The cold truth

I went to bed late last night, and I had one of those moments of clarity that only come when I’m semiconscious at 1am. I realized that my lack of enthusiasm for the frozen yogurt trend might be connected to a significant event in my past.

I’ve only been fired once in my life, and it happened when I worked at a frozen yogurt shop.

The place was called Yogido’s, and it was in the food court of my local mall. I worked there when I was a junior in high school.

Yogido’s had a wacky premise. It sold frozen yogurt and…donuts. Hence the “clever” name. It also had a salad bar. I know–huh? We didn’t even make the donuts. The owners would buy a few dozen from the grocery store and bring them in to resell.

The weirdeness didn’t end there. Yogido’s was located next to a Mexican restaurant called Johnny Chilito’s. The two places were owned by the same people so I also worked there. (On a side note, who thinks, frozen yogurt and Mexican food–what a great business opportunity!)

The owners were a Korean couple, Mr. and Mrs. Ryu. When I interviewed for the job, the only questions I remember them asking me were “Are you Christian?” and “When will you go to church?” (They needed someone to work the Sunday morning shift.) I said I was Catholic and could attend mass on Saturdays (which I actually did do).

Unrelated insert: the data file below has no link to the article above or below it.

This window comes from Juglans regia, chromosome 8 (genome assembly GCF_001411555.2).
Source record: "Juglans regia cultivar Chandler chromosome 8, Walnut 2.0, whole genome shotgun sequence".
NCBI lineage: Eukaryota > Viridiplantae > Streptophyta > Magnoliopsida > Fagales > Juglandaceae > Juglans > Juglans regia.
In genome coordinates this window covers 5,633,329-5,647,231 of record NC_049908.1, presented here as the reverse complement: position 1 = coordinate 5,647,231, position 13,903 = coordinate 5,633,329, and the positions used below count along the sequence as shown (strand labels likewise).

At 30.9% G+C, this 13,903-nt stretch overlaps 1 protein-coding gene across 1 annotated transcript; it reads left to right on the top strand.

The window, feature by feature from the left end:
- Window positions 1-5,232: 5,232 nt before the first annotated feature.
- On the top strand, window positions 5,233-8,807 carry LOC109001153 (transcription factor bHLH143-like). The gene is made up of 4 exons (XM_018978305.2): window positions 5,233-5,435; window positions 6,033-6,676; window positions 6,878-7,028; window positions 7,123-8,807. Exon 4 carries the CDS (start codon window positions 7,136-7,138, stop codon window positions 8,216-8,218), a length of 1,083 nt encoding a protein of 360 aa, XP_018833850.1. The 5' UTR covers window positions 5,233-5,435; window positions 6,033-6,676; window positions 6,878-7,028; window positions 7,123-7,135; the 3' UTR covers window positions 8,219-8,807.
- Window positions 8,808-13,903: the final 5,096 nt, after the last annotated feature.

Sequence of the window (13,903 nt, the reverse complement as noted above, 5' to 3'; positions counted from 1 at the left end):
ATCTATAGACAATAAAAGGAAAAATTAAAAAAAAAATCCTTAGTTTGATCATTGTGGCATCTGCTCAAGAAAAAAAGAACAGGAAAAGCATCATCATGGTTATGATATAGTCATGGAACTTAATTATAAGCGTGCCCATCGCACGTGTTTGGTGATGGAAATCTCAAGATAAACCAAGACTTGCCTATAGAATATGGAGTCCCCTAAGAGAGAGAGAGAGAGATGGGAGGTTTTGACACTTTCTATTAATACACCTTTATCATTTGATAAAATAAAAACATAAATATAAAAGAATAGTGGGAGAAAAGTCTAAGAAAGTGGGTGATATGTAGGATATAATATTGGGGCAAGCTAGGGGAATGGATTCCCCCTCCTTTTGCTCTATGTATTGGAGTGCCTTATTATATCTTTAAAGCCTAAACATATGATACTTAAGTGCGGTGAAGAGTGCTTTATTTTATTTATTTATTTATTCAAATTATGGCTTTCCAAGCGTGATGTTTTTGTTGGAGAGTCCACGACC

Mrs. Ryu was not a popular boss. Her last name was pronounced “roo” and some of the workers would call her “Kanga” behind her back. (Hey, remember we were in high school!) I despised working with Mrs. Ryu because I couldn’t understand a single word she said. I know I wrote a post blasting Food Network for dubbing Masaharu Morimoto, but I can understand him. Mrs. Ryu’s accent was so impenetrable, I couldn’t even guess what she was saying. She would tell me to do something, and I would ask “What did she say?” to my friend Kara through gritted teeth. (The irony of this is that Kara is white and could understand Mrs. Ryu while I, an Asian American, could not.)

One night I was working with Mrs. Ryu. She watched me scoop ice for a customer’s drink and said something to me. I knew she was giving me some kind of direction, but I had no idea what it was.

Frustrated, I muttered something like, “I know what I’m doing” in Mrs. Ryu’s general direction. She looked at me sharply, and I understood her then. It was my last night as one of her employees.

Sure enough, when I came to check the work schedule the next week, my name wasn’t on it. That was how the Ryus let you know you were fired.

Now that I’m older, I can see myself through Mrs. Ryu’s eyes. She probably thought I was a disrespectful girl who couldn’t listen. The thing is, nothing could be further from the truth. I’m a rule follower, a team player. I respect my elders and authority. I’ve always prided myself on my listening skills and my empathy for others.

But maybe this sense of my self only holds true if the situation is easy–if the person is likeable and seems to like me and seems to be like me.

Who thought frozen yogurt could cause so much introspection?!

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Filed under Essays, Food and race

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